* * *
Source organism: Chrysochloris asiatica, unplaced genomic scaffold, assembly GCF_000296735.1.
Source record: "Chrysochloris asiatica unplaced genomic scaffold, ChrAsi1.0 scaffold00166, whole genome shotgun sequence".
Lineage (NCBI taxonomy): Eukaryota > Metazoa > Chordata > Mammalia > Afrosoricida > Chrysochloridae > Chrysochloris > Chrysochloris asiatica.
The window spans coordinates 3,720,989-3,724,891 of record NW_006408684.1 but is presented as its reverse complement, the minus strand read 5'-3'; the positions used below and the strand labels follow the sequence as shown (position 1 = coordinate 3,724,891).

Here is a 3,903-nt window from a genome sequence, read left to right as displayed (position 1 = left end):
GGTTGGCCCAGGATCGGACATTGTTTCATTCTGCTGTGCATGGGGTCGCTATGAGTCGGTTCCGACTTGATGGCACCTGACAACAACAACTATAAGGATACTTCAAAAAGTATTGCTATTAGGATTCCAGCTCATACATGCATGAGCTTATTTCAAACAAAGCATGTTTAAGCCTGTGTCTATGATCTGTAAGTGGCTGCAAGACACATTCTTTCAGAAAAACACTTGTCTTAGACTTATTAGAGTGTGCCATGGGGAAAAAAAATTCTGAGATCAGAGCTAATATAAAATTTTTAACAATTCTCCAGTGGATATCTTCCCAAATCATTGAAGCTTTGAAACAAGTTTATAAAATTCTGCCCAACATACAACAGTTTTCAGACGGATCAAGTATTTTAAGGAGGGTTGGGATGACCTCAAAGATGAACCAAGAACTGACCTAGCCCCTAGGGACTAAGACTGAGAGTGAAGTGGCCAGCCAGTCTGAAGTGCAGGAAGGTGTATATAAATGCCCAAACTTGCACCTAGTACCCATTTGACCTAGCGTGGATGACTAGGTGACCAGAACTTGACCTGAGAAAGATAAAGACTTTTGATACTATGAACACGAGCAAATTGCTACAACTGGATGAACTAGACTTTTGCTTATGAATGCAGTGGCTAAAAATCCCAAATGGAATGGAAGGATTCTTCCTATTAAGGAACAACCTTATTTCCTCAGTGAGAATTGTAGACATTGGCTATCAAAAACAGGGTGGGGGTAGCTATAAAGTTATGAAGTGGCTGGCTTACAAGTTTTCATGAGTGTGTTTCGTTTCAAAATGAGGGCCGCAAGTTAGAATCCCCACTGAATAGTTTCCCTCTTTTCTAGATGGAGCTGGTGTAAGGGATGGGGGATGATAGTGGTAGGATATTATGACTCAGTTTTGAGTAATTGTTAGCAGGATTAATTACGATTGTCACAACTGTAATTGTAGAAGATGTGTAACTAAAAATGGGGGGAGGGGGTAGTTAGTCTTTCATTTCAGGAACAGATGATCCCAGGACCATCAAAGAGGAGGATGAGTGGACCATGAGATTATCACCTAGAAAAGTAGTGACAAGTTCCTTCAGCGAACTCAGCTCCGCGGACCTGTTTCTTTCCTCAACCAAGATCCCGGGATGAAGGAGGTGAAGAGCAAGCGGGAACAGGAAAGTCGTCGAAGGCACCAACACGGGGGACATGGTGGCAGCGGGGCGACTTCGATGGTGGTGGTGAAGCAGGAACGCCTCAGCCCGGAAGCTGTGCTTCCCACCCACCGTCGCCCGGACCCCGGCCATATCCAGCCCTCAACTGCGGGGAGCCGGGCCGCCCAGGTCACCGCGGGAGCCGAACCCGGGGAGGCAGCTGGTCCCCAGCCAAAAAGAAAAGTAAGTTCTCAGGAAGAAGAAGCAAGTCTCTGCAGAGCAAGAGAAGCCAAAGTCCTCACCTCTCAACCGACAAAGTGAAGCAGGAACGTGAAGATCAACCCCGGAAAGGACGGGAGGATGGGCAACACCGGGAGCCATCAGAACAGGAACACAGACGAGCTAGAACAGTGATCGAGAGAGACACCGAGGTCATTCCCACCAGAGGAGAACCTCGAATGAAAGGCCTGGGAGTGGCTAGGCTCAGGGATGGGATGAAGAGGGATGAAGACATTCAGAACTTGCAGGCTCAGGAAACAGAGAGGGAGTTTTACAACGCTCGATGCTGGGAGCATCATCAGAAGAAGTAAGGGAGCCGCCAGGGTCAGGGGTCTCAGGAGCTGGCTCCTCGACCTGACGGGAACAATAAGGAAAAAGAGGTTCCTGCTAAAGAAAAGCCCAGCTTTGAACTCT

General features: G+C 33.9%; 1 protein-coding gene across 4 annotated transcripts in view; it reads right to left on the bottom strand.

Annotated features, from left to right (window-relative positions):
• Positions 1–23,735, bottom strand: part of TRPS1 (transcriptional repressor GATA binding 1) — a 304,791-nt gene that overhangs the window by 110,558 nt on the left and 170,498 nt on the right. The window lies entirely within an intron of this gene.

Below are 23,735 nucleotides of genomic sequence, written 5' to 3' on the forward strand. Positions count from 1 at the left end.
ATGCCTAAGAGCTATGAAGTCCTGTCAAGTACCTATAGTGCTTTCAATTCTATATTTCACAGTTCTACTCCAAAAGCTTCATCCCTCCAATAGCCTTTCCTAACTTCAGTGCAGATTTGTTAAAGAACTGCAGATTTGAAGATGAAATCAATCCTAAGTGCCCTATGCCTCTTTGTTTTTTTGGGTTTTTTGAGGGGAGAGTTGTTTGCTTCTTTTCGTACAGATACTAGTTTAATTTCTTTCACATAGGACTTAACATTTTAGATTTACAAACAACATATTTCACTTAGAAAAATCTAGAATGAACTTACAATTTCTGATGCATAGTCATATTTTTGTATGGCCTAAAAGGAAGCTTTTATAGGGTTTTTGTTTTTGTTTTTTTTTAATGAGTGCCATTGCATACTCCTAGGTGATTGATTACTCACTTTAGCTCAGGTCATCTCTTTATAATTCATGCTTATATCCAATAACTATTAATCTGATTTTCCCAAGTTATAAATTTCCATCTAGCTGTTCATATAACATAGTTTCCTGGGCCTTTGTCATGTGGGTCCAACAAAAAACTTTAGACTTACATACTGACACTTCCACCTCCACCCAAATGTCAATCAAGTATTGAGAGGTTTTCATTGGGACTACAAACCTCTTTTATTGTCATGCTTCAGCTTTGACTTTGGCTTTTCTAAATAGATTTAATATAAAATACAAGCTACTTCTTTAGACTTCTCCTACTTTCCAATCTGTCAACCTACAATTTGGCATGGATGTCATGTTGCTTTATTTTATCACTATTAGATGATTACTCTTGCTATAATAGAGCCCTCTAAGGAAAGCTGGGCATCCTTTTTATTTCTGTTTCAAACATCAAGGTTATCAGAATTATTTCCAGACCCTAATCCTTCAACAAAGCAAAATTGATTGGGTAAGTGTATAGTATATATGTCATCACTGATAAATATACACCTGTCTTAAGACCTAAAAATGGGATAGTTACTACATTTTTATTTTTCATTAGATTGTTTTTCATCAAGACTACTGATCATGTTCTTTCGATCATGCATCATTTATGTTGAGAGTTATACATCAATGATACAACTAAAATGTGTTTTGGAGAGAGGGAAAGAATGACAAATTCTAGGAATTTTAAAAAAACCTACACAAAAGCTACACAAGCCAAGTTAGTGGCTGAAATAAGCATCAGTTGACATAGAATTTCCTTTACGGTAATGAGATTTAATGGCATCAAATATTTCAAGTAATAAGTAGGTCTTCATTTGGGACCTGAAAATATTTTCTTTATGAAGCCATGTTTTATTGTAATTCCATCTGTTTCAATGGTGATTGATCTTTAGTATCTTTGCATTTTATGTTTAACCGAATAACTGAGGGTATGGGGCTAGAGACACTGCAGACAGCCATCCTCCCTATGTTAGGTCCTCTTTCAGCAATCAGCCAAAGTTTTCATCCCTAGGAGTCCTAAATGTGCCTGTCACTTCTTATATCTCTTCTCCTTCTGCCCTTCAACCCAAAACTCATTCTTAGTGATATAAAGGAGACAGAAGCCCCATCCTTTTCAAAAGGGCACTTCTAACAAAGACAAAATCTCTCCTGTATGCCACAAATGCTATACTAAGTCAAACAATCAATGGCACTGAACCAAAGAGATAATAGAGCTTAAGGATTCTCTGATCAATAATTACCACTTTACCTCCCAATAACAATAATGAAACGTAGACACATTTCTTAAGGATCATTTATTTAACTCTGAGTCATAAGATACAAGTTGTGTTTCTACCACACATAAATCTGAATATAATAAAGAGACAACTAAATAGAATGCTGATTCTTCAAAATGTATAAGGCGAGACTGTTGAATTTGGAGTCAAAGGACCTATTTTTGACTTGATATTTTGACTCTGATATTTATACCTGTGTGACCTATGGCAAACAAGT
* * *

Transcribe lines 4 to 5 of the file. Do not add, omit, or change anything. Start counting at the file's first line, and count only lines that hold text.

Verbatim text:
The window spans coordinates 3,720,989-3,724,891 of record NW_006408684.1 but is presented as its reverse complement, the minus strand read 5'-3'; the positions used below and the strand labels follow the sequence as shown (position 1 = coordinate 3,724,891).

Here is a 3,903-nt window from a genome sequence, read left to right as displayed (position 1 = left end):